Graduate School of Business


Doctor of Business Administration (DBA)


Gene Sullivan


Biblically Responsible, BRI, Equity-only Faith-based Investment Funds, ETF, Exchange Traded Funds, SRI


Accounting | Business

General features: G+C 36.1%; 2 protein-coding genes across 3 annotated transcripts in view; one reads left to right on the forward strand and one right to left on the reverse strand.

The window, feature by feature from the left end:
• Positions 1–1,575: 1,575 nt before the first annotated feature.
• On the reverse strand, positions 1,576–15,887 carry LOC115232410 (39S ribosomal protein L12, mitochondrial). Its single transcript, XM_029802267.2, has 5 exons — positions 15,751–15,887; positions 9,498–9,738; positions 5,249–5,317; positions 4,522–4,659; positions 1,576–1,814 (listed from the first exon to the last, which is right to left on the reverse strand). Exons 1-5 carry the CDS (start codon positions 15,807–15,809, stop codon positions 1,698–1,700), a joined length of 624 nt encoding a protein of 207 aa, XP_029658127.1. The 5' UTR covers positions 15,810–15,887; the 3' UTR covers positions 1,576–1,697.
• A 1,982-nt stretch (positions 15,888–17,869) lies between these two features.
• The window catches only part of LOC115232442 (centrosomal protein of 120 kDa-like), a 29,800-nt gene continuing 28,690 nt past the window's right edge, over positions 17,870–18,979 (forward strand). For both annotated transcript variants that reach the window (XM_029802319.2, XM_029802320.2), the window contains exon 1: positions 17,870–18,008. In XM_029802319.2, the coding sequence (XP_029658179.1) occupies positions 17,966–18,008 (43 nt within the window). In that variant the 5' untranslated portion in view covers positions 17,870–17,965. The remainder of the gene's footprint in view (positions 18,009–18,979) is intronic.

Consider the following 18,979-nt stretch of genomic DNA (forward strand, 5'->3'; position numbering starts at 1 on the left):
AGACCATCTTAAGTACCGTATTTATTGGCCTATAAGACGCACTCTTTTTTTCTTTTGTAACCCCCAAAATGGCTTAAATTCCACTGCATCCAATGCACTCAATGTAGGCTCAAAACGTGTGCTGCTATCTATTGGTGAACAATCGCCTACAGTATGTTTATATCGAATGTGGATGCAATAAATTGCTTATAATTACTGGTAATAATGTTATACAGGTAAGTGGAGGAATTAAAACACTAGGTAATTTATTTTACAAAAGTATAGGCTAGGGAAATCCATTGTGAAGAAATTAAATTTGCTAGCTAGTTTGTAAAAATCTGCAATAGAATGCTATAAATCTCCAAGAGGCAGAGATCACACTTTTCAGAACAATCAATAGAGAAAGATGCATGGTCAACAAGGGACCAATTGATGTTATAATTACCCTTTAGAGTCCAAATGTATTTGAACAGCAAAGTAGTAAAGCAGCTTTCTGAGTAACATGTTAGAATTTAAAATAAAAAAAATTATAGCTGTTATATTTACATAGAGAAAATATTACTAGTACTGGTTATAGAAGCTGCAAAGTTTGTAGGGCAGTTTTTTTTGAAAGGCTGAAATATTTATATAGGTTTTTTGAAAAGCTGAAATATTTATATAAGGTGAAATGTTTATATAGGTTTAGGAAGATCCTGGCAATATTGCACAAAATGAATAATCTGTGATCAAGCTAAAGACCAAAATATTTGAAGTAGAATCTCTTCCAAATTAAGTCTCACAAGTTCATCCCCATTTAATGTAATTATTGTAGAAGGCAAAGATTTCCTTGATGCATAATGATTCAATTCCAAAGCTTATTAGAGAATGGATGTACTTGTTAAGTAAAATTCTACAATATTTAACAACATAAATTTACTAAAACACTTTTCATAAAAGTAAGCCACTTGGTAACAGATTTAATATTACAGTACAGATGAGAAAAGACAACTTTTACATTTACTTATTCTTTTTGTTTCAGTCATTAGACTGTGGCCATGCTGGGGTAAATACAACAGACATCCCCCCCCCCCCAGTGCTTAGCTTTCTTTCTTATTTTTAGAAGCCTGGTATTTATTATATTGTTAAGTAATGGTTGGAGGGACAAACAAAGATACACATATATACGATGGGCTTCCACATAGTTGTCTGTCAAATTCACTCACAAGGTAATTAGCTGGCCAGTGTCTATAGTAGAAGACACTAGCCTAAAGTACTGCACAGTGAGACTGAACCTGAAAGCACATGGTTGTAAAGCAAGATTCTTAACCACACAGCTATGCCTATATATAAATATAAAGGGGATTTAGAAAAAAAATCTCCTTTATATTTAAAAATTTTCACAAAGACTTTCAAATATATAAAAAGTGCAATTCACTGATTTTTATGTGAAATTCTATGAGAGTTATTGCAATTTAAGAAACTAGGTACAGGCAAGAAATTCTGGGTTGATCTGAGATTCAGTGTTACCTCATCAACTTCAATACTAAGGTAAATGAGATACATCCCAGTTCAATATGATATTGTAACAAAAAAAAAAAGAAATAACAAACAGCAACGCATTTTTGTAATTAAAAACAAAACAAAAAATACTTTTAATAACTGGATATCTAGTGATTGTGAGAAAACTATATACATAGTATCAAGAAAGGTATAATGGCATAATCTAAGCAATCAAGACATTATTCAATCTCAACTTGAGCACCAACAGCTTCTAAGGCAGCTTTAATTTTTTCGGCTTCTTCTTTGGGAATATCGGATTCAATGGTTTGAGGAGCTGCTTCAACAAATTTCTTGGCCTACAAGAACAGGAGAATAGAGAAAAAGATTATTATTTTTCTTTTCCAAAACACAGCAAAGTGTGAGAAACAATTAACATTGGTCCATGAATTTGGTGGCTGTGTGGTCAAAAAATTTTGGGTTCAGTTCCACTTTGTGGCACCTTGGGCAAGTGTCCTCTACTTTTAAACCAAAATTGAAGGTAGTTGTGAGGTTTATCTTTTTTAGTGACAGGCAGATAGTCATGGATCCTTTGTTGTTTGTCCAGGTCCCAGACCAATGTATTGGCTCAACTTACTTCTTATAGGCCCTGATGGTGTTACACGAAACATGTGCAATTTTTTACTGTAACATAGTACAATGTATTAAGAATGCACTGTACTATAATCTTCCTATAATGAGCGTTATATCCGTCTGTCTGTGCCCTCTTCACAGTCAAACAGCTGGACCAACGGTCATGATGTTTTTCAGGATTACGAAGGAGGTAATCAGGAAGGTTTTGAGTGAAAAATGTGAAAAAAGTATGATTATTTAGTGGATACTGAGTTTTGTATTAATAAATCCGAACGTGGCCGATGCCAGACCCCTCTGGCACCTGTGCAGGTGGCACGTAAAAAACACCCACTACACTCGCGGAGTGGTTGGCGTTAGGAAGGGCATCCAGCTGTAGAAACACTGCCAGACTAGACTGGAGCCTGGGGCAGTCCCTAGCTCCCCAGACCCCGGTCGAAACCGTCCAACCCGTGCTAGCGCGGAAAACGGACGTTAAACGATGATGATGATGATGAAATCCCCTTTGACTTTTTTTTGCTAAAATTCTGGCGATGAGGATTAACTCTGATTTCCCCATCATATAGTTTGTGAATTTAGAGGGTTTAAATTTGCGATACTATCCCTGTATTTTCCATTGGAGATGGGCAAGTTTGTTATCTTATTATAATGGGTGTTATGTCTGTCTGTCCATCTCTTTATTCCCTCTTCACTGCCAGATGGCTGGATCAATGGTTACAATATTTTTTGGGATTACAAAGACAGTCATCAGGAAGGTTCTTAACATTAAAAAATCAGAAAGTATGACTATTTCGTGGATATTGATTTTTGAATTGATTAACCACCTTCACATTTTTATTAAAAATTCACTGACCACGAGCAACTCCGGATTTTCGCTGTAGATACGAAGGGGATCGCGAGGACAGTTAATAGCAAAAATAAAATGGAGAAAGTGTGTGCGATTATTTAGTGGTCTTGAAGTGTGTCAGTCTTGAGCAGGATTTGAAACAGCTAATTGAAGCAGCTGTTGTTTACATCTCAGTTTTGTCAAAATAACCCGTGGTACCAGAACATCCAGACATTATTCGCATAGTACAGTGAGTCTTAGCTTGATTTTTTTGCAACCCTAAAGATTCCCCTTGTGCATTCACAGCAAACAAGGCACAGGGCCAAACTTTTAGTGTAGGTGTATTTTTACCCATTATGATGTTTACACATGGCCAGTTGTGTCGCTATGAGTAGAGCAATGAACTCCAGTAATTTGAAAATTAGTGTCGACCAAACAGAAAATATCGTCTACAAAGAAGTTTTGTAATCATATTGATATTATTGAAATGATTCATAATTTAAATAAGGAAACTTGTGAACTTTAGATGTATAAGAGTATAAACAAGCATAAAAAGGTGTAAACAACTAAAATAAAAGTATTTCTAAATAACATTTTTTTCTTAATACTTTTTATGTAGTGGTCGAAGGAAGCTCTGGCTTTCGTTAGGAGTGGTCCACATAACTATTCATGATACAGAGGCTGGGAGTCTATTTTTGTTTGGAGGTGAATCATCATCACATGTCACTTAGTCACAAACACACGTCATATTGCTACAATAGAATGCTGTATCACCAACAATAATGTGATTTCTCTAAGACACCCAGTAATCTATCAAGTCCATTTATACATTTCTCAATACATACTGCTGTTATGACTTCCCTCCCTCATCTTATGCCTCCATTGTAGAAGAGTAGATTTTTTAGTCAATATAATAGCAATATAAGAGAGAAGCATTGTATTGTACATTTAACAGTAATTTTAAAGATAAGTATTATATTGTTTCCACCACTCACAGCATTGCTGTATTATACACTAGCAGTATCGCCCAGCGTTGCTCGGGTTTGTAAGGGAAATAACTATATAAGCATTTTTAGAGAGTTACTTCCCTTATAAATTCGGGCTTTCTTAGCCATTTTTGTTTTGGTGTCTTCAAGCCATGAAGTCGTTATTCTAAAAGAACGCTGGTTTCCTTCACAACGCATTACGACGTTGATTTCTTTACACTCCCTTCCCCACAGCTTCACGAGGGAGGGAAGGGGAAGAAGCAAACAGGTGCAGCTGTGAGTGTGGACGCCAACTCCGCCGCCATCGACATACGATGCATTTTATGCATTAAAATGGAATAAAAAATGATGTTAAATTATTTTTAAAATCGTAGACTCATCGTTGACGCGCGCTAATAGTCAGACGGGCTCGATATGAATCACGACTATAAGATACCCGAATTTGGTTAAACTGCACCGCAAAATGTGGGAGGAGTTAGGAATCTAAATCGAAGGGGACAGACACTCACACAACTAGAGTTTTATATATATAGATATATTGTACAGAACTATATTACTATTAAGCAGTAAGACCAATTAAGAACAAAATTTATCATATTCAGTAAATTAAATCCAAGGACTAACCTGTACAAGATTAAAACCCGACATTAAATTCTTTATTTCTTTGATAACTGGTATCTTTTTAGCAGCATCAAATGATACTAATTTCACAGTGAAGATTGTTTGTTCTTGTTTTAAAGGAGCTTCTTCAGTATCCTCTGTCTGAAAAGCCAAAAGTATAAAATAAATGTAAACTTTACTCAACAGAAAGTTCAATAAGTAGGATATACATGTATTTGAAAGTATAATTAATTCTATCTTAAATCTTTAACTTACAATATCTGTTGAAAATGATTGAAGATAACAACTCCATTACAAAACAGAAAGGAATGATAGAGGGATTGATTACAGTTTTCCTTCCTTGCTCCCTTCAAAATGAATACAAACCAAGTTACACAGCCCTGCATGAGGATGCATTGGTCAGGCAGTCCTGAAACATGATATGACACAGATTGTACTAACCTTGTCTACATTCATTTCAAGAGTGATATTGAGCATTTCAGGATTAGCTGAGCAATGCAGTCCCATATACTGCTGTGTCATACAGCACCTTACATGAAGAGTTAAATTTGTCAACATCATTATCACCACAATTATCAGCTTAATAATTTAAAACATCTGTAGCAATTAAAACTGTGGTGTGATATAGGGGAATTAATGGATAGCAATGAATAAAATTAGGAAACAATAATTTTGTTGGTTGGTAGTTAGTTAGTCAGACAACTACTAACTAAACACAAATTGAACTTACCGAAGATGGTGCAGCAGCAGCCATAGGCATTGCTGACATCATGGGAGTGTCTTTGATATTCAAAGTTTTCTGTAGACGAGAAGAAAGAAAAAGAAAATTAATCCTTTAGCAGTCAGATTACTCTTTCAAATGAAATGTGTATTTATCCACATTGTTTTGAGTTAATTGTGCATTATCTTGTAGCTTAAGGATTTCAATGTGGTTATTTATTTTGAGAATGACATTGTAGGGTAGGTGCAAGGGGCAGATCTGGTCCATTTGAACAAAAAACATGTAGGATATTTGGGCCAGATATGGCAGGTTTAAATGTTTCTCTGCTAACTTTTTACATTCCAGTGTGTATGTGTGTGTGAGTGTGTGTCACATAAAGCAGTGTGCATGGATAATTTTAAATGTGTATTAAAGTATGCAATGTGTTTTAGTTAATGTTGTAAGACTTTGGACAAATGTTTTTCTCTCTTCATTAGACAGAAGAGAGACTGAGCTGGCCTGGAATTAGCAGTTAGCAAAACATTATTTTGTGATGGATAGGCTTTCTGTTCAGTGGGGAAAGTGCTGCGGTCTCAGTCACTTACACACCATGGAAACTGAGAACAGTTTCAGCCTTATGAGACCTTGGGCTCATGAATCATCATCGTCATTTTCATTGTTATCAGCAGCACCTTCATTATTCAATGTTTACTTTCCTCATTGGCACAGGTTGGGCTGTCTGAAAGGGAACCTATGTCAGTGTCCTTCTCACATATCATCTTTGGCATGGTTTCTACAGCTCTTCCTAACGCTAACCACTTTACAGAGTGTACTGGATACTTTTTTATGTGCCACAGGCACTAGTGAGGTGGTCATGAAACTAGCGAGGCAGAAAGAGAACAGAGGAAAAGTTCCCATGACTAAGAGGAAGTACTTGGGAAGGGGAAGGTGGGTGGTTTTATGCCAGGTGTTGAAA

This dissertation research study was designed to contribute to the growing body of knowledge regarding the efficacy of a recently popular investment vehicle (ETFs; Ben-David et al., 2017) and the impact of values-based investment strategies on performance (Bidisha et al., 2017). Specifically, this research examined the risk-adjusted returns of biblically responsible ETFs, a subset of the larger category of socially responsible investment funds. The results of this study indicated there was no statistically significant difference between the intraday risk-adjusted return yields of the mid-cap and world large stock BRI ETFs and their respective benchmark indexes or the average intraday risk-adjusted return yield of their category grouping of equity-only faith-based investment funds. The two additional performance proxies, the Sharpe ratio and Jensen’s α, revealed that the mid-cap BRI ETF (ISMD) had both a higher intraday Sharpe ratio and Jensen’s α than the small/mid-cap equity-only faith-based funds and its respective benchmark index with no socially responsible investing agenda. One world large stock equity-only faith-based fund (GAGYX) had a statistically significant difference in the intraday performance from the Russell 3000 index. Further, the Sharpe ratio and Jensen’s α for the fund were also higher than the benchmark.

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